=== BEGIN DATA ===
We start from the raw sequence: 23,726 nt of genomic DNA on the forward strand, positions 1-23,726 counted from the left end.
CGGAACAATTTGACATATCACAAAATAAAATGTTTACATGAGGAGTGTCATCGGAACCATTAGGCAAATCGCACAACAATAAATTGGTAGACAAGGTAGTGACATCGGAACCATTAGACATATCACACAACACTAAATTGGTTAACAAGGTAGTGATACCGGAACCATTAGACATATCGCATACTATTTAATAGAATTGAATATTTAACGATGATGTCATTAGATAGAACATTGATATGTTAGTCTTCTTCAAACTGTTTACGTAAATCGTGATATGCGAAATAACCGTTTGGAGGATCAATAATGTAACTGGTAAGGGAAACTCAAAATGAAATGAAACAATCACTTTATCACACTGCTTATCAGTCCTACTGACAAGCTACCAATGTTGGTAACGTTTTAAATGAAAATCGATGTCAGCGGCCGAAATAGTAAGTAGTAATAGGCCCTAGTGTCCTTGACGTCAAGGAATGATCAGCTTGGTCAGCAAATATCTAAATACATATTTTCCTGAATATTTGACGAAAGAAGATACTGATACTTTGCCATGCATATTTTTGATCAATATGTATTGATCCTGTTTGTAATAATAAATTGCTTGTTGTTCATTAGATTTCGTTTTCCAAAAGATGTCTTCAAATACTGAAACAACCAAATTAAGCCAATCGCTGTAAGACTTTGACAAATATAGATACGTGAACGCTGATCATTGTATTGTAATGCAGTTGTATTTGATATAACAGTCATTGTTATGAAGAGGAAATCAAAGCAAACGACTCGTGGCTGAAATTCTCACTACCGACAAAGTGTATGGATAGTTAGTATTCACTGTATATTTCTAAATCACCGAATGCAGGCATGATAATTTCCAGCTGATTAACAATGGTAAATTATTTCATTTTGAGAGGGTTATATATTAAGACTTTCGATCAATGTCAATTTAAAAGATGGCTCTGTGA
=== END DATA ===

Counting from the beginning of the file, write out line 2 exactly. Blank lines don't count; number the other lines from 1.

CGGAACAATTTGACATATCACAAAATAAAATGTTTACATGAGGAGTGTCATCGGAACCATTAGGCAAATCGCACAACAATAAATTGGTAGACAAGGTAGTGACATCGGAACCATTAGACATATCACACAACACTAAATTGGTTAACAAGGTAGTGATACCGGAACCATTAGACATATCGCATACTATTTAATAGAATTGAATATTTAACGATGATGTCATTAGATAGAACATTGATATGTTAGTCTTCTTCAAACTGTTTACGTAAATCGTGATATGCGAAATAACCGTTTGGAGGATCAATAATGTAACTGGTAAGGGAAACTCAAAATGAAATGAAACAATCACTTTATCACACTGCTTATCAGTCCTACTGACAAGCTACCAATGTTGGTAACGTTTTAAATGAAAATCGATGTCAGCGGCCGAAATAGTAAGTAGTAATAGGCCCTAGTGTCCTTGACGTCAAGGAATGATCAGCTTGGTCAGCAAATATCTAAATACATATTTTCCTGAATATTTGACGAAAGAAGATACTGATACTTTGCCATGCATATTTTTGATCAATATGTATTGATCCTGTTTGTAATAATAAATTGCTTGTTGTTCATTAGATTTCGTTTTCCAAAAGATGTCTTCAAATACTGAAACAACCAAATTAAGCCAATCGCTGTAAGACTTTGACAAATATAGATACGTGAACGCTGATCATTGTATTGTAATGCAGTTGTATTTGATATAACAGTCATTGTTATGAAGAGGAAATCAAAGCAAACGACTCGTGGCTGAAATTCTCACTACCGACAAAGTGTATGGATAGTTAGTATTCACTGTATATTTCTAAATCACCGAATGCAGGCATGATAATTTCCAGCTGATTAACAATGGTAAATTATTTCATTTTGAGAGGGTTATATATTAAGACTTTCGATCAATGTCAATTTAAAAGATGGCTCTGTGA